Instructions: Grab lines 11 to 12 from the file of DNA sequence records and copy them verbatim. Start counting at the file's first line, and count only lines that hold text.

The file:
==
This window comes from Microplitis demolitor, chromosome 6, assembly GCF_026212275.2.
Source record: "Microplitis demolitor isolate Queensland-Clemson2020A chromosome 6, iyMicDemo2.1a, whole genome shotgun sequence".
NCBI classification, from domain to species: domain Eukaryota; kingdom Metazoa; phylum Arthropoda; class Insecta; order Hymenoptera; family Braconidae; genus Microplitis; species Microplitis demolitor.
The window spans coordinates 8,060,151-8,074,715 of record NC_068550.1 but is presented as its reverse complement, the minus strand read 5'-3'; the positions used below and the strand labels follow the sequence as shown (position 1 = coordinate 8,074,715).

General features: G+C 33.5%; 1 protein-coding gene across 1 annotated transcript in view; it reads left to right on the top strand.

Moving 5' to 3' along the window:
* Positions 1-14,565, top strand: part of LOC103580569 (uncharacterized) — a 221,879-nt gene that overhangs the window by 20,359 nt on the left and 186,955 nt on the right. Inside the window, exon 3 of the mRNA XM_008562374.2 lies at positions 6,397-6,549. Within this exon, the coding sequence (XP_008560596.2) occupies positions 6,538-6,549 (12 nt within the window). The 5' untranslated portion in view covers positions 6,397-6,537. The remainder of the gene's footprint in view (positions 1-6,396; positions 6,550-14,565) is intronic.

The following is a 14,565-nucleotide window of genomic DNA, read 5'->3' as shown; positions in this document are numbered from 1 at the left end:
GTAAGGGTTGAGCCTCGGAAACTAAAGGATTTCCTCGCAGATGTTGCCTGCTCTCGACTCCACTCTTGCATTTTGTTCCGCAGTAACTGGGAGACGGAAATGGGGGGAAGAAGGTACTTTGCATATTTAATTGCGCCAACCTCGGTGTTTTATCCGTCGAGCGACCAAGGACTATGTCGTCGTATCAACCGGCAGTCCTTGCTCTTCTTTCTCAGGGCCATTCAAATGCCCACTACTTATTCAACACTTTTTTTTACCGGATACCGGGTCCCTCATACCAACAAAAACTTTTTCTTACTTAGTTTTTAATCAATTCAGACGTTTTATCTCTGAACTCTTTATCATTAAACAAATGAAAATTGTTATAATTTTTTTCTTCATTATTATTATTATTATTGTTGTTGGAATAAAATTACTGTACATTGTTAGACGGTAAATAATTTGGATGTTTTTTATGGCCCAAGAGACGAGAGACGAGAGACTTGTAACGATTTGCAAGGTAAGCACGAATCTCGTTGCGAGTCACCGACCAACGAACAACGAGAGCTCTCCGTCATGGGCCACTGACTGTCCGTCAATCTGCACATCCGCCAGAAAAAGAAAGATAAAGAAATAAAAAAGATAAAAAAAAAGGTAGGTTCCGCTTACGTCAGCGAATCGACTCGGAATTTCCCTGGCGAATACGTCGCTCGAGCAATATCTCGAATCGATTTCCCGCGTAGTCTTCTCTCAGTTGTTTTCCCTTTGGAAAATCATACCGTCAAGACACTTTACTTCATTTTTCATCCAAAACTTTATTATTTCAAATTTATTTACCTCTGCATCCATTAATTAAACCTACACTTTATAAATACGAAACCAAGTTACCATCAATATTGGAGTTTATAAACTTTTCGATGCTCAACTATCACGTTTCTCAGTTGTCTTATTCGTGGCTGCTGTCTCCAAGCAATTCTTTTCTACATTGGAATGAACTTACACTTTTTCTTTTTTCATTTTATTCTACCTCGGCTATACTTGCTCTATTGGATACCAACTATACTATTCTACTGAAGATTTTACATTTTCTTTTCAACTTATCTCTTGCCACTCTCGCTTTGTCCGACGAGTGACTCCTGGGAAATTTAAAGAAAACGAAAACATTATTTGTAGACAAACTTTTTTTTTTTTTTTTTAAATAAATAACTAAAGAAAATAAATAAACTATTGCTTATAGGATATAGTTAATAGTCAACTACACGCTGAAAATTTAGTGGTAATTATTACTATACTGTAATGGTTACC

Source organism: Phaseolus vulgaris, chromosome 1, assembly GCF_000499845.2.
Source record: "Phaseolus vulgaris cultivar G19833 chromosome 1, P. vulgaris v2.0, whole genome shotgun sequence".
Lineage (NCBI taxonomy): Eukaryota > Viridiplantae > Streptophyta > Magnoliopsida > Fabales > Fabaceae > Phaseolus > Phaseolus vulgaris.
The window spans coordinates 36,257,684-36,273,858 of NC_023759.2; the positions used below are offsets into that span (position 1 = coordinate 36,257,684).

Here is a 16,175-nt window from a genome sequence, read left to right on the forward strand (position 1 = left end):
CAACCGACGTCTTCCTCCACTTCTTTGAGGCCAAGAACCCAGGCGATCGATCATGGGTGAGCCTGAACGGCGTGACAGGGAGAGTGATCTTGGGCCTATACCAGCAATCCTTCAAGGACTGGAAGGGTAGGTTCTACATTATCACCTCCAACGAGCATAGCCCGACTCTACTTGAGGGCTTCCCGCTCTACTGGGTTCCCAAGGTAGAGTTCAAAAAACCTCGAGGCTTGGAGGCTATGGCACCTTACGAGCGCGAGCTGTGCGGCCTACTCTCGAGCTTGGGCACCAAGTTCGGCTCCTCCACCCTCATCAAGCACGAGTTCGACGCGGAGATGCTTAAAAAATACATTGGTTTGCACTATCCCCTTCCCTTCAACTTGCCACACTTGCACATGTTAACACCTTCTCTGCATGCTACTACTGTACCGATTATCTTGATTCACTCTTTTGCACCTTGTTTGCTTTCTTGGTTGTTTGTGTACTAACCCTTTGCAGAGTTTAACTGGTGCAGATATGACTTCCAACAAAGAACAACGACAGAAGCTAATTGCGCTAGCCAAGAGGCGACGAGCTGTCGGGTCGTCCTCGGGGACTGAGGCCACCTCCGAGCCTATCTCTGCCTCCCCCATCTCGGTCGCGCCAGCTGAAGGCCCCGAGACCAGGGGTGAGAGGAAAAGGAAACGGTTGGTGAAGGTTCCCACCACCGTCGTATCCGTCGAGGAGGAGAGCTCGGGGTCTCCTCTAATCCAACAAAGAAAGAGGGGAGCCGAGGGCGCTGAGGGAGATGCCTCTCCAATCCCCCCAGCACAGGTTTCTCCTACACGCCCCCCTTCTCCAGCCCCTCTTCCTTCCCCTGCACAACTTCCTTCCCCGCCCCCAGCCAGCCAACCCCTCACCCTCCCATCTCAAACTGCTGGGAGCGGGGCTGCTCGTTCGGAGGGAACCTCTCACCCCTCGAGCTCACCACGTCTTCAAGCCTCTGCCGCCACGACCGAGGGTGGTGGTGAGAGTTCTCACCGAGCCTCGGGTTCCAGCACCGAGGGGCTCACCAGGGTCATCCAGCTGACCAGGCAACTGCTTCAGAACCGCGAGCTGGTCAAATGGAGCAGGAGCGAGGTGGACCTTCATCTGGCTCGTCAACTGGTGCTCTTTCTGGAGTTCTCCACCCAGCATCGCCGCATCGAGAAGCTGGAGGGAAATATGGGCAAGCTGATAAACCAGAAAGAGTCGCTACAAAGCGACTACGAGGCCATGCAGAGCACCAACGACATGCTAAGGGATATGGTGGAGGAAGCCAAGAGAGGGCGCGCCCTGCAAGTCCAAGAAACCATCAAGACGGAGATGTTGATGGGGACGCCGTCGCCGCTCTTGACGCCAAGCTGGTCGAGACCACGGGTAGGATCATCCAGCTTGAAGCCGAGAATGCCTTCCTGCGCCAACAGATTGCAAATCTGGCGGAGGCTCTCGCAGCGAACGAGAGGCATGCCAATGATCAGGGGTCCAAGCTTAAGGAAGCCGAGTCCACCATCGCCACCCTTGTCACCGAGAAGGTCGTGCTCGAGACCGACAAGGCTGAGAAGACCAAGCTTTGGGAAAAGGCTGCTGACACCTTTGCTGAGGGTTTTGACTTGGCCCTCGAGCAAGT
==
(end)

Source record: "Phaseolus vulgaris cultivar G19833 chromosome 1, P. vulgaris v2.0, whole genome shotgun sequence".
Lineage (NCBI taxonomy): Eukaryota > Viridiplantae > Streptophyta > Magnoliopsida > Fabales > Fabaceae > Phaseolus > Phaseolus vulgaris.